5. Trish Stratus
The blonde bombshell from Toronto began life in WWE as a nearly completely untrained fitness model, and was largely expected to act as eye candy and a valet for wrestlers. However, behind the scenes, Stratus worked hard to become a legitimate wrestler, and rose to become the top female star in the company, and probably the most popular female wrestler in the world. Alongside other well-trained women like Lita, Jazz, Victoria, and Molly Holly, Stratus worked tirelessly to raise the profile of women’s wrestling in WWE beyond a sideshow act, putting on some of the best women’s matches in the history of the company by a wide margin, making the division one of the featured parts of WWE at a time when the company was at its peak in terms of popularity. Stratus remained one of WWE’s most popular performers for several years, until she retired in 2006, winning the Women’s Championship for a record seventh time in her final match. Trish was inducted into the WWE Hall of Fame in 2013, and still makes occasional appearances for WWE.
4. Roddy Piper
Although he spent basically his entire career playing a rowdy Scot, the Hot Rod actually hails from Saskatoon, Saskatchewan, and began his wrestling career in Manitoba (for non-Canadians, yes, those are all real places). After bouncing around the territories during the 70’s and early 80’s, Piper came into WWE and established himself as one of the company’s top heels and best talkers. His interview segments on Piper’s Pit have become legendary, especially the infamous time when he assaulted “Superfly” Jimmy Snuka with a coconut. Piper would be Hulk Hogan’s opponent in the main event of the very first WrestleMania, and the two would clash several times over the years. After leaving to make movies in Hollywood (most notably the cult classic They Live), Piper returned to WWE as a massive babyface, as beloved a fan favorite as he had been hated as a heel, winning the only singles title of his WWE career when he claimed the Intercontinental Title at the 1992 Royal Rumble PPV. In fact, Piper only had two title reigns over his entire WWE career, but he was so popular that he didn’t need one to be one of the main attractions of the promotion. Due to his massive contributions to the industy, Piper was inducted into the WWE Hall of Fame in 2005. Sadly, he passed away in his sleep in 2015, at the age of 61. UFC star Ronda Rousey, who claimed Piper as an inspiration and had been given personal permission to use the nickname “Rowdy” by Piper himself, dedicated her title match at UFC 190 to his memory.
3. Chris Jericho
The Ayatollah of Rock and Rolla, best in the world at what he does, and a huge rock star, Chris Jericho has been one of the biggest stars in wrestling for the better part of two decades. After graduating from the Hart Dungeon, Jericho made his name in Mexico and Japan, as well as ECW, before bursting onto the scene in WCW as one of its top cruiserweight stars. That was really only the first part of Jericho’s legendary career, however, as he would be one of the biggest talent jumps of the Money Night Wars, making a spectacular appearance on Raw that is widely considered the best debut in wrestling history. At seemingly every turn, Jericho crafted a Hall of Fame career, setting a record by becoming a nine-time Intercontinental Champion, defeating Steve Austin and The Rock in the same night to become the first WWE Undisputed Champion, and winning a total of six World titles and 31 championships across the three major North American wrestling promotions. Outside the ring, Jericho is the lead singer of the band Fozzy, and has made several forays into the world of television and movies. However, he still regularly returns to WWE for extended runs, often completely re-inventing himself in the process, while remaining one of wrestling’s most entertaining personalities.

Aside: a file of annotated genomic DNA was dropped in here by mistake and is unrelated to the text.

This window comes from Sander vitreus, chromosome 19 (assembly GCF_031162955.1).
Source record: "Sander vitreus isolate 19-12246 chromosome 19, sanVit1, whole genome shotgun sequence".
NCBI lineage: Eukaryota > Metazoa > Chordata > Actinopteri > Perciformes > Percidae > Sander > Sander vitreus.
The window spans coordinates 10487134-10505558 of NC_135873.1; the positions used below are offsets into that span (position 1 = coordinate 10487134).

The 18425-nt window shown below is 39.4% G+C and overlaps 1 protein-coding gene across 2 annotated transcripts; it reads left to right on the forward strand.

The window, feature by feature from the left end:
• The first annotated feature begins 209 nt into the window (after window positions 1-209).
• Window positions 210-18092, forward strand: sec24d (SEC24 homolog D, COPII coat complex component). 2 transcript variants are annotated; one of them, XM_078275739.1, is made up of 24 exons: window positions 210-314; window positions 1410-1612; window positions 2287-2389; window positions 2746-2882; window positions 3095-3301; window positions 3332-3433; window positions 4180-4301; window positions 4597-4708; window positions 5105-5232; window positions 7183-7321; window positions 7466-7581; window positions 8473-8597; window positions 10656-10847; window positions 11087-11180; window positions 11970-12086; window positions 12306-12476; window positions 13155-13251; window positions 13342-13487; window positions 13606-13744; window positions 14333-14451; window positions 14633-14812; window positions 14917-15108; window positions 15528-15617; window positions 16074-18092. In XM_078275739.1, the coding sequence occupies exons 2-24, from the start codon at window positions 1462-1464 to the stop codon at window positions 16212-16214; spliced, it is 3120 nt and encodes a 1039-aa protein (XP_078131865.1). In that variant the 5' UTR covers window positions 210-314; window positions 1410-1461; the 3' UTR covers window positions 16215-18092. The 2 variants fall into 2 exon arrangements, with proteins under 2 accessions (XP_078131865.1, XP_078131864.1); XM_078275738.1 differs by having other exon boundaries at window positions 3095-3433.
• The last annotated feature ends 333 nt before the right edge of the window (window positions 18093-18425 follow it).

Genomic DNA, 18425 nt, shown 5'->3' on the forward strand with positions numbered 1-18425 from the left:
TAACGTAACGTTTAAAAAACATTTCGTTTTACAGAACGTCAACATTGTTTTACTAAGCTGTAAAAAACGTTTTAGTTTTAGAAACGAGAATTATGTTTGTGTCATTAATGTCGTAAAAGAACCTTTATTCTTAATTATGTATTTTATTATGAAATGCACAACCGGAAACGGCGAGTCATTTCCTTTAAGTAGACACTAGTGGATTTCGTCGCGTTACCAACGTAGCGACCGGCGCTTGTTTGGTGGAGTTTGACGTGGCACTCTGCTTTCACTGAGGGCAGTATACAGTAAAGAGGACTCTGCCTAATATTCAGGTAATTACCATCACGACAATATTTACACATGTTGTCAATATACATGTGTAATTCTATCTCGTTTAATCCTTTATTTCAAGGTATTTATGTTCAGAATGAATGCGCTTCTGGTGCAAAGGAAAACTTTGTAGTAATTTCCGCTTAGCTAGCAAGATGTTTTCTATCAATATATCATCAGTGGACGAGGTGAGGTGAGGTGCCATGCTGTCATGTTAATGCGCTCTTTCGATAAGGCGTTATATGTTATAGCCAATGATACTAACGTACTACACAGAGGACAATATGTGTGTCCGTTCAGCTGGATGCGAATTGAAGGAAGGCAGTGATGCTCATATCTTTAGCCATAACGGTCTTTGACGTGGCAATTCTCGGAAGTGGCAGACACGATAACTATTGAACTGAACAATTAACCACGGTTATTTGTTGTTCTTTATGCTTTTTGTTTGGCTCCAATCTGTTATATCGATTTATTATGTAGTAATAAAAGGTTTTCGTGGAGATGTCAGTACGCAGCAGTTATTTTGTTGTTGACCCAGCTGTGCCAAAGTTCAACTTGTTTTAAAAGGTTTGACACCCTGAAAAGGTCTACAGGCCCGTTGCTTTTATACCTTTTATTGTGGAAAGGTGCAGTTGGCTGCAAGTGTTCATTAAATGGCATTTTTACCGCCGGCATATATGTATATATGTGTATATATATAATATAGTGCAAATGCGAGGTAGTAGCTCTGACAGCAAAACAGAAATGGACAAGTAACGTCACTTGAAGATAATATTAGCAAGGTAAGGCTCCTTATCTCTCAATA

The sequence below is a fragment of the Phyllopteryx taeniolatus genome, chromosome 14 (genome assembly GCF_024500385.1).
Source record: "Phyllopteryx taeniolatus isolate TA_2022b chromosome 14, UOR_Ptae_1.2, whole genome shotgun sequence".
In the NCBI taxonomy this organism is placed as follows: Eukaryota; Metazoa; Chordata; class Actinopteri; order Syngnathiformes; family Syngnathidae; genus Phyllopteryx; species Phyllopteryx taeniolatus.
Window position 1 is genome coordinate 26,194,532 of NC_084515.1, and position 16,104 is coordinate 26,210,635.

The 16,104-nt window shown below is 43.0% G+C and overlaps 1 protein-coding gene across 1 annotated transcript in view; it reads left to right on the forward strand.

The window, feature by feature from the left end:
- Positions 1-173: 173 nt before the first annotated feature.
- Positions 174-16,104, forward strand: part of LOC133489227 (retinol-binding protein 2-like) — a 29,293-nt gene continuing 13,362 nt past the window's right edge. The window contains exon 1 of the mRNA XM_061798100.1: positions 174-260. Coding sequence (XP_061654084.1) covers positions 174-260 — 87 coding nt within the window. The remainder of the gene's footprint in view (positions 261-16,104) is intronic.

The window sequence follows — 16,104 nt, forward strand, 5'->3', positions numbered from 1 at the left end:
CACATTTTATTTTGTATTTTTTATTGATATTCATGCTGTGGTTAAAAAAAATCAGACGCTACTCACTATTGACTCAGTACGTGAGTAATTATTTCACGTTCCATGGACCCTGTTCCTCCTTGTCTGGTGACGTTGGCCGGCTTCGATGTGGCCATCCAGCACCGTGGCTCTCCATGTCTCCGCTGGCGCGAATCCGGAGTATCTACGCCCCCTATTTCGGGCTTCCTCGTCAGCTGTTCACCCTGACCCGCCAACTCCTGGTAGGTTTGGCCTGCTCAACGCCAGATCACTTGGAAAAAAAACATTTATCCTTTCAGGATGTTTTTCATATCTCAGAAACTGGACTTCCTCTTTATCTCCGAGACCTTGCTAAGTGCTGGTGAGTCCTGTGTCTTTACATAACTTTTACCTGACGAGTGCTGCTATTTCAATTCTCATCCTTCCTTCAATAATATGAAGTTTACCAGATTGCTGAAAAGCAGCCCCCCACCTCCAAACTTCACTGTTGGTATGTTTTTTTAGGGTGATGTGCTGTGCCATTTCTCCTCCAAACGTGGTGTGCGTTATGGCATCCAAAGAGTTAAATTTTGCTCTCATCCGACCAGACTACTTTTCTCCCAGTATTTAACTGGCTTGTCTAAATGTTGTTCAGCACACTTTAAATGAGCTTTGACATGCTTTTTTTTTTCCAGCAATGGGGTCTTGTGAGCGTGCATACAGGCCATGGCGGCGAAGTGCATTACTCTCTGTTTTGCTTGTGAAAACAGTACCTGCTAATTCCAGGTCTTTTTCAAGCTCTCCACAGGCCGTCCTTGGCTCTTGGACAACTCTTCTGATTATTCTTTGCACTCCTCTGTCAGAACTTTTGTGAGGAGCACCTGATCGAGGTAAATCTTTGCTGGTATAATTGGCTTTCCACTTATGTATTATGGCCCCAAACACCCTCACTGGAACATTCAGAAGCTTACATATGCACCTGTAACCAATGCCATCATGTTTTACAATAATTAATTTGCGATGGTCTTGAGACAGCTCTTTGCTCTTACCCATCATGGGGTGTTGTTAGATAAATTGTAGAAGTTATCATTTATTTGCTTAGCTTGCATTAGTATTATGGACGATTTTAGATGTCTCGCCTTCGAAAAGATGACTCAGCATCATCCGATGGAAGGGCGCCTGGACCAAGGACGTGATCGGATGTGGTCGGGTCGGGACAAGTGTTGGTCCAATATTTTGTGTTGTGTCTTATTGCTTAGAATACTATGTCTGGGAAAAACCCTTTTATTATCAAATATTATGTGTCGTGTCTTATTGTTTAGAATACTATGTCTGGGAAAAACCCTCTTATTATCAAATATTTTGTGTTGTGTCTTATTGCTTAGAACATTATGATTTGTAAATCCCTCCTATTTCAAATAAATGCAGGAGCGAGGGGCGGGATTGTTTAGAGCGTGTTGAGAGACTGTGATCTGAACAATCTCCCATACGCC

From humble beginnings as a trenchcoat-wearing vampire, Edge quietly rose up the ranks in WWE to become one of the company’s most decorated stars. Alongside his lifelong friend and tag team partner Christian, Edge was a seven-time WWE Tag Team Champion, ultimately finishing his career with 14 reigns with a variety of partners. Overall, Edge won 31 titles in WWE, including an incredible 11 World titles, and was the 2001 King of the Ring, as well as the winner of the 2010 Royal Rumble. Along the way, Edge also competed in some of WWE’s most memorable matches, including ladder matches, TLC matches, and the very first Money in the Bank match. In fact, Edge is one of only two Superstars so far to successfully cash in Money in the Bank twice. His feuds with John Cena and The Undertaker are legendary, and he is without a doubt one of the biggest stars in WWE history. Following his sudden retirement due to injury in 2011, Edge was inducted into the WWE Hall of Fame a year later. He has also had a very successful career outside the ring, with several appearances in TV and movies, including a recurring role on the SyFy series Haven.
1. Bret Hart
When you’re talking about professional wrestling in Canada, the first name that comes to mind will almost always be Bret “Hitman” Hart. Considered by many to be one of the greatest professional wrestlers of all time, Hart first made his mark in WWE as part of the legendary Hart Foundation, wrestling spectacular matches against teams like The British Bulldogs, Demolition, The Brainbusters, and Strike Force. When the Foundation split, Bret rose through the singles ranks, winning multiple Intercontinental titles before defeating Ric Flair to become WWE Champion in 1992. Overall, Hart would win the WWE Title five times, and was the face of the company for much of the 90’s. His matches with Shawn Michaels, Steve Austin, and his brother Owen have been among the best in wrestling history, and his run as a pro-Canadian advocate made him a national hero in his home country. Following the Montreal Screwjob, Hart went to WCW and achieved similar successes, becoming a two-time WCW World Champion, but due to the failures of the company itself, never reached the height of stardom he found in WWE. Hart’s career had almost as many hardships as it did successes, losing several family members to a variety of tragedies, and seeing his own career come to an end due to an errant kick to the head. However, he has remained a legend among wrestling fans, as well as pro wrestlers, as an uncountable number have cited Hart as their inspiration. Hart’s fame is especially true among those from the Great White North, and in 2004 he was named one of the 50 Greatest Canadians of All Time. After a long wait and a reconciliation with the company where he’d spent most of his career, Hart was inducted into the WWE Hall of Fame in 2006.